The validity of the Student–Teacher Relationship Scale (STRS) was examined in a preschool community sample (N = 925) using confirmatory factor analysis (CFA). Factorial invariance across genders was also investigated as was concurrent and discriminant validity. Indicators of validity were teacher-rated social competence, problem behavior, and mental health, as well as the children’s score on the Peabody Picture Vocabulary Test. Results showed that the original three-dimensional model of the STRS was not satisfactorily confirmed. However, a slightly modified 25 items, 3-factor version of the STRS showed an acceptable fit. Model fit was acceptable for both boys and girls. The modified three-factor model evidenced good concurrent validity. The discriminant validity of the dependency versus the conflict subscale was somewhat unsatisfactory, mainly due to imperfections in the dependency subscale.

Wichstrøm, Lars; Berg-Nielsen, Turid Suzanne, Angold, Adrian, Egger, Helen L., Solheim, Elisabet & Sveen, Trude Hamre (2012)

Prevalence of psychiatric disorders in preschoolers

Journal of Child Psychology and Psychiatry, 53(6), s. 695- 705. Doi: 10.1111/j.1469-7610.2011.02514.x - Full text in research archive

Background:  Many disorders in childhood and adolescence were already present in the preschool years. However, there is little empirical research on the prevalence of psychiatric disorders in young children. A true community study using structured diagnostic tools has yet to be published. Methods:  All children born in 2003 or 2004 in the city of Trondheim, Norway, who attended the regular community health check-up for 4-year-olds (97.2% of eligible children) whose parents consented to take part in the study (N = 2,475, 82.0%) were screened for behavioral and emotional problems with the Strengths and Difficulties Questionnaire (SDQ). A screen-stratified subsample of 1,250 children took part in a furthermore comprehensive study including a structured diagnostic interview (the Preschool Age Psychiatric Assessment, PAPA), which 995 parents (79.6%) completed. Results:  The estimated population rate for any psychiatric disorder (excluding encopresis – 6.4%) was 7.1%. The most common disorders were attention deficit hyperactivity disorder (1.9%), oppositional defiant disorder (1.8%), conduct disorder (0.7%), anxiety disorders (1.5%), and depressive disorders (2.0%). Comorbidity among disorders was common. More emotional and behavioral disorders were seen in children whose parents did not live together and in those of low socioeconomic status. Boys more often had attention-deficit/hyperactivity disorder (ADHD) and depressive disorders than girls. Conclusions:  The prevalence of disorders among preschoolers was lower than in previous studies from the USA. Comorbidity was frequent and there was a male preponderance in ADHD and depression at this early age. These results underscore the fact that the most common disorders of childhood can already be diagnosed in preschoolers. However, rates of disorder in Norway may be lower than in the USA.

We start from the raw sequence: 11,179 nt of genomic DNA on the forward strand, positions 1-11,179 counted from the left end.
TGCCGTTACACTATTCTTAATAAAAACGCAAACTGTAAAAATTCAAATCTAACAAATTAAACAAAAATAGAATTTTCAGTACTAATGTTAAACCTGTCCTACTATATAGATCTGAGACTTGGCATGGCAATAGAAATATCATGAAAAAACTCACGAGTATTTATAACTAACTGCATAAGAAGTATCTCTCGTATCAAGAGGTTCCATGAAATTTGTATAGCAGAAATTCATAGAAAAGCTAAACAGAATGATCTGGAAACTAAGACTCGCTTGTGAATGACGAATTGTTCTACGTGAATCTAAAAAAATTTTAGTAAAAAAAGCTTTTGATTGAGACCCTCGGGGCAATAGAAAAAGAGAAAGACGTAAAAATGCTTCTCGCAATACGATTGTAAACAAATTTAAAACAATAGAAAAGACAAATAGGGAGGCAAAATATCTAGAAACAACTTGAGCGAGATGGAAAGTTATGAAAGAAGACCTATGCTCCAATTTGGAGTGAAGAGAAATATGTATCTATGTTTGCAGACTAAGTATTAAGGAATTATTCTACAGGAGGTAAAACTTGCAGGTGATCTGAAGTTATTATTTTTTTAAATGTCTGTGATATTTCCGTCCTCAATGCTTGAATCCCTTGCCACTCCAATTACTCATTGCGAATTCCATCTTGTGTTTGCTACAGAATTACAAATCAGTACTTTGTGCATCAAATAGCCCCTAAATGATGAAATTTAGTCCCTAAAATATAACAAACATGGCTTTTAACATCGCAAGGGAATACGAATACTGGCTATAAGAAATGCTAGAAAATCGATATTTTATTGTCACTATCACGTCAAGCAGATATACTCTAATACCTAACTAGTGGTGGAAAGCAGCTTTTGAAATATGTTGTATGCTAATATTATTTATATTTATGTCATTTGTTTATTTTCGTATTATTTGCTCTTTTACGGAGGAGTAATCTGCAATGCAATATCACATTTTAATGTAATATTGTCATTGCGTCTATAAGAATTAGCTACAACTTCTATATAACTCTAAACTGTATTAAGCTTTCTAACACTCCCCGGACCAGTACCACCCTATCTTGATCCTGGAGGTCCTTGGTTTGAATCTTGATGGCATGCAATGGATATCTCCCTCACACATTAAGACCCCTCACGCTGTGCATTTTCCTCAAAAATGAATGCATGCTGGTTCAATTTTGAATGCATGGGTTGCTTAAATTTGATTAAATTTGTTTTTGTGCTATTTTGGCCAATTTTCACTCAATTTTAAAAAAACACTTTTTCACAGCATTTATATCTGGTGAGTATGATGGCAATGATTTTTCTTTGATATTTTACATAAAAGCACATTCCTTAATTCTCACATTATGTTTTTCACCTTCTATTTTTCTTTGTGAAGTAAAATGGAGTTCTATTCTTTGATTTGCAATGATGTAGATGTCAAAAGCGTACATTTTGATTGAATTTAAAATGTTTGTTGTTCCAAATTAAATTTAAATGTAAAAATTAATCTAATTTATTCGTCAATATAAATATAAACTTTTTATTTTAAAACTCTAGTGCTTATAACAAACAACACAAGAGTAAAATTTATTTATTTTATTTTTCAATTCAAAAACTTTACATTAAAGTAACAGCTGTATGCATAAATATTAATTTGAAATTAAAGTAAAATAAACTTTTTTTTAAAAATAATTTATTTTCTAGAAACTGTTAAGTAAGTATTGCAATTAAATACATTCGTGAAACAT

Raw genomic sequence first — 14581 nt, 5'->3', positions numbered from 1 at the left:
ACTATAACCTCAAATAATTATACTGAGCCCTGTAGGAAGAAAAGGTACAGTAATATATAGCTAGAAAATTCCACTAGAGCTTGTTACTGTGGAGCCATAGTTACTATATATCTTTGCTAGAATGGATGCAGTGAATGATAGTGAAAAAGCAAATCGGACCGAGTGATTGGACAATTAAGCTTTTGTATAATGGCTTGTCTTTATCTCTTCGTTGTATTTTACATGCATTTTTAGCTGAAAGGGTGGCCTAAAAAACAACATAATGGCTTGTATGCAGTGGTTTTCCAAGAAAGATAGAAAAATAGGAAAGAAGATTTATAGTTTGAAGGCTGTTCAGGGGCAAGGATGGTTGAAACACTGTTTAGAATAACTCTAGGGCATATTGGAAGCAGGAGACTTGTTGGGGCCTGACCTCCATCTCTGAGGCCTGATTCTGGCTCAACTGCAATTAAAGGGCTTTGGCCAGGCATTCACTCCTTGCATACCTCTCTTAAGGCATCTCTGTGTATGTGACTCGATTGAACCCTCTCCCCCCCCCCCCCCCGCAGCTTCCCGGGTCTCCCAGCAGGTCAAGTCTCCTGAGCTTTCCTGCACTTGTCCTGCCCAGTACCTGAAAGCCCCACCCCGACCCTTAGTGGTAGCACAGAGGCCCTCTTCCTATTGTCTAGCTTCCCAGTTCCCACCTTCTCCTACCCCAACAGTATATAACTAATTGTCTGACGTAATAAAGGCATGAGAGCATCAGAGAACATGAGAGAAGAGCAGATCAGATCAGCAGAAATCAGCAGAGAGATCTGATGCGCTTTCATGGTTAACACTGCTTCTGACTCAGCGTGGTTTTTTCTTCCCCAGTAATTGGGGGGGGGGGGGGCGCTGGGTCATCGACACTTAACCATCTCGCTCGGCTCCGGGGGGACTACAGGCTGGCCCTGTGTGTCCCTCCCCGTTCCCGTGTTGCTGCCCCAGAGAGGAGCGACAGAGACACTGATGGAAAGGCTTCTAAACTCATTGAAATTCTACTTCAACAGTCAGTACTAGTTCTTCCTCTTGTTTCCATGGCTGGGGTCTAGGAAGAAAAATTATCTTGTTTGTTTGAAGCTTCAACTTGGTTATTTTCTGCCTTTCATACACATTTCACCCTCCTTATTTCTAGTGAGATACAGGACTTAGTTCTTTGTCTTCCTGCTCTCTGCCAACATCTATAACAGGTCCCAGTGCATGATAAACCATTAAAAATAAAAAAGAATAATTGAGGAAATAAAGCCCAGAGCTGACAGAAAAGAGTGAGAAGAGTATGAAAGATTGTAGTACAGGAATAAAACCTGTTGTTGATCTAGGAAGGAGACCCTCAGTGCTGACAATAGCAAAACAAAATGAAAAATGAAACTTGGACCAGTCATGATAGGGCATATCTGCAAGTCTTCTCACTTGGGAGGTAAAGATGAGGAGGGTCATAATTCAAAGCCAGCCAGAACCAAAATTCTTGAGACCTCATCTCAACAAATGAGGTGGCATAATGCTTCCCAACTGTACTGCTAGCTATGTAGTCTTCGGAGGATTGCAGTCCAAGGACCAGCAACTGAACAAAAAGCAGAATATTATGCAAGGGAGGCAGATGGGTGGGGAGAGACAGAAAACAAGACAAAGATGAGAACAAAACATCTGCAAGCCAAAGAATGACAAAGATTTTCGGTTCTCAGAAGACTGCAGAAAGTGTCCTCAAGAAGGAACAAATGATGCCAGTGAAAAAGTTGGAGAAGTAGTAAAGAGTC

Berg-Nielsen, Turid Suzanne; Solheim, Elisabet, Belsky, Jay & Wichstrøm, Lars (2012)

Preschoolers' psychosocial problems: In the eyes of the beholder? Adding teacher characteristics as determinants of discrepant parent-teacher reports

Child Psychiatry and Human Development, 43(3), s. 393- 413. Doi: 10.1007/s10578-011-0271-0

In this study, we explored informant characteristics as determinants of parent–teacher disagreement on preschoolers’ psychosocial problems. Teacher characteristics were included in the analyses, in addition to child and parent factors. Psychosocial problems of 732 4-year olds from a Norwegian community sample were assessed by parents and teachers (CBCL-TRF). Furthermore, teachers reported on their education, experience and relationship to the child. Parental stress and psychopathology were also measured. Teachers rated children considerably lower than their parents did, especially on internalizing problems. When teachers rated more child problems, this was strongly associated with conflict in the teacher–child relationship, which predicted disagreement more than other factors. The highest agreement was on boys’ externalizing problems. Girls’ behavior was rated much lower by teachers than boys’ behavior compared to parents’ ratings. Possible teacher perception biases are discussed, such as teacher–child conflict, non-identification of internalizing problems, and same-gender child preference.